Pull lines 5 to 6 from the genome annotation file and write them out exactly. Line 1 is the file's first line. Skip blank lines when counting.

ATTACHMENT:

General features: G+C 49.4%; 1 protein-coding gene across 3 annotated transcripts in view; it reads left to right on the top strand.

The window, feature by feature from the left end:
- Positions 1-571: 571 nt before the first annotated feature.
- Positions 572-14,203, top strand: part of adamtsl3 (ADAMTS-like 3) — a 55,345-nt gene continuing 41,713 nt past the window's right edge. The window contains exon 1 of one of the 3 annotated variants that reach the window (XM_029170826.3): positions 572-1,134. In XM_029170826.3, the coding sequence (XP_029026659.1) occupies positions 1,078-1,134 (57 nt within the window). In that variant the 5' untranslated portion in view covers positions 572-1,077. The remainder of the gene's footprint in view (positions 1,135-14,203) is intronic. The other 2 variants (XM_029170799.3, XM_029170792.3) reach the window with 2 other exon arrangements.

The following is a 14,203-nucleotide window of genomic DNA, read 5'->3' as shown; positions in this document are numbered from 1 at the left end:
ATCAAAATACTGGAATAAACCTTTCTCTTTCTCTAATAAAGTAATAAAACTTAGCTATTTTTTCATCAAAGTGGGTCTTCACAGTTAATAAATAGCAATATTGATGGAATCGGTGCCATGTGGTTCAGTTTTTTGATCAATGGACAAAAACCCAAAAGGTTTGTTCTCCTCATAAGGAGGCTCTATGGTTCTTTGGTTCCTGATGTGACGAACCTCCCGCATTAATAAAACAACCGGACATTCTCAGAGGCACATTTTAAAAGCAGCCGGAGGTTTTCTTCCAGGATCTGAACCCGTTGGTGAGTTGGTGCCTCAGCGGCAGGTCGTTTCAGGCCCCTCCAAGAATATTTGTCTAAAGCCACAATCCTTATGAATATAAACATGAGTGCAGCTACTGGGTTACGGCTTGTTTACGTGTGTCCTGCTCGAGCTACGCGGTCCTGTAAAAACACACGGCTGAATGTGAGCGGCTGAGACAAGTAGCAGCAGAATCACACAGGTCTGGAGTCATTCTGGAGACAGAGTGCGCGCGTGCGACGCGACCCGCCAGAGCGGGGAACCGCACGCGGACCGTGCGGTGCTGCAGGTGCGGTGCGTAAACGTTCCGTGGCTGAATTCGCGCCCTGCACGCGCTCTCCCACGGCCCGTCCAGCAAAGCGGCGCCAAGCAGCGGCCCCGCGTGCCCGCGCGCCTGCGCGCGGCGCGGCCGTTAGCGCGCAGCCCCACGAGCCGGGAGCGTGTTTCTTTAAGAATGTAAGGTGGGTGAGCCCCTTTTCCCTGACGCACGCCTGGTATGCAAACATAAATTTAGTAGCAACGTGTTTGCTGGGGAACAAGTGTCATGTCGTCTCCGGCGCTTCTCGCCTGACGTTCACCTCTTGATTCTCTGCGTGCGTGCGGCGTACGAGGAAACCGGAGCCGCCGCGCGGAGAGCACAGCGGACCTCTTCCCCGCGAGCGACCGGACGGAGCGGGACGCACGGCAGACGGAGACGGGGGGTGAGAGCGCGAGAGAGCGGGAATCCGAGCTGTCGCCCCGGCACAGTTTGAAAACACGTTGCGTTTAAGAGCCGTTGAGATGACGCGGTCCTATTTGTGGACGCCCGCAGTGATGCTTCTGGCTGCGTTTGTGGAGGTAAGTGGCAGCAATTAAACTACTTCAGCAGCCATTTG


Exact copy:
The following is a 14,203-nucleotide window of genomic DNA, read 5'->3' as shown; positions in this document are numbered from 1 at the left end:
ATCAAAATACTGGAATAAACCTTTCTCTTTCTCTAATAAAGTAATAAAACTTAGCTATTTTTTCATCAAAGTGGGTCTTCACAGTTAATAAATAGCAATATTGATGGAATCGGTGCCATGTGGTTCAGTTTTTTGATCAATGGACAAAAACCCAAAAGGTTTGTTCTCCTCATAAGGAGGCTCTATGGTTCTTTGGTTCCTGATGTGACGAACCTCCCGCATTAATAAAACAACCGGACATTCTCAGAGGCACATTTTAAAAGCAGCCGGAGGTTTTCTTCCAGGATCTGAACCCGTTGGTGAGTTGGTGCCTCAGCGGCAGGTCGTTTCAGGCCCCTCCAAGAATATTTGTCTAAAGCCACAATCCTTATGAATATAAACATGAGTGCAGCTACTGGGTTACGGCTTGTTTACGTGTGTCCTGCTCGAGCTACGCGGTCCTGTAAAAACACACGGCTGAATGTGAGCGGCTGAGACAAGTAGCAGCAGAATCACACAGGTCTGGAGTCATTCTGGAGACAGAGTGCGCGCGTGCGACGCGACCCGCCAGAGCGGGGAACCGCACGCGGACCGTGCGGTGCTGCAGGTGCGGTGCGTAAACGTTCCGTGGCTGAATTCGCGCCCTGCACGCGCTCTCCCACGGCCCGTCCAGCAAAGCGGCGCCAAGCAGCGGCCCCGCGTGCCCGCGCGCCTGCGCGCGGCGCGGCCGTTAGCGCGCAGCCCCACGAGCCGGGAGCGTGTTTCTTTAAGAATGTAAGGTGGGTGAGCCCCTTTTCCCTGACGCACGCCTGGTATGCAAACATAAATTTAGTAGCAACGTGTTTGCTGGGGAACAAGTGTCATGTCGTCTCCGGCGCTTCTCGCCTGACGTTCACCTCTTGATTCTCTGCGTGCGTGCGGCGTACGAGGAAACCGGAGCCGCCGCGCGGAGAGCACAGCGGACCTCTTCCCCGCGAGCGACCGGACGGAGCGGGACGCACGGCAGACGGAGACGGGGGGTGAGAGCGCGAGAGAGCGGGAATCCGAGCTGTCGCCCCGGCACAGTTTGAAAACACGTTGCGTTTAAGAGCCGTTGAGATGACGCGGTCCTATTTGTGGACGCCCGCAGTGATGCTTCTGGCTGCGTTTGTGGAGGTAAGTGGCAGCAATTAAACTACTTCAGCAGCCATTTG